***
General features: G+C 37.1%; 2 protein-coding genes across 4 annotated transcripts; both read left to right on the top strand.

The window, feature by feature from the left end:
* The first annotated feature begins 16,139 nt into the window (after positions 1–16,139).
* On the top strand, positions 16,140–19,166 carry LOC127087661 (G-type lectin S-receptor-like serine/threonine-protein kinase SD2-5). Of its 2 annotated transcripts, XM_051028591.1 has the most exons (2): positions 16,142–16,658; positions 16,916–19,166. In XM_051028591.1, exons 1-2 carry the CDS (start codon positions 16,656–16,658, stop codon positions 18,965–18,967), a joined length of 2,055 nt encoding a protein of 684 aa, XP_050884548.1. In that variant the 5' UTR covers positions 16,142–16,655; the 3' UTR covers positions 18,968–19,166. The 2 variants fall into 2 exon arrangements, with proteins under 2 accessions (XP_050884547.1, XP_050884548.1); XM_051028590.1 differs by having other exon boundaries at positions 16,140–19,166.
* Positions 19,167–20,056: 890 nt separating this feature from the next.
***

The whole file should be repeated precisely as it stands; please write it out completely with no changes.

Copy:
General features: G+C 37.1%; 2 protein-coding genes across 4 annotated transcripts; both read left to right on the top strand.

The window, feature by feature from the left end:
* The first annotated feature begins 16,139 nt into the window (after positions 1–16,139).
* On the top strand, positions 16,140–19,166 carry LOC127087661 (G-type lectin S-receptor-like serine/threonine-protein kinase SD2-5). Of its 2 annotated transcripts, XM_051028591.1 has the most exons (2): positions 16,142–16,658; positions 16,916–19,166. In XM_051028591.1, exons 1-2 carry the CDS (start codon positions 16,656–16,658, stop codon positions 18,965–18,967), a joined length of 2,055 nt encoding a protein of 684 aa, XP_050884548.1. In that variant the 5' UTR covers positions 16,142–16,655; the 3' UTR covers positions 18,968–19,166. The 2 variants fall into 2 exon arrangements, with proteins under 2 accessions (XP_050884547.1, XP_050884548.1); XM_051028590.1 differs by having other exon boundaries at positions 16,140–19,166.
* Positions 19,167–20,056: 890 nt separating this feature from the next.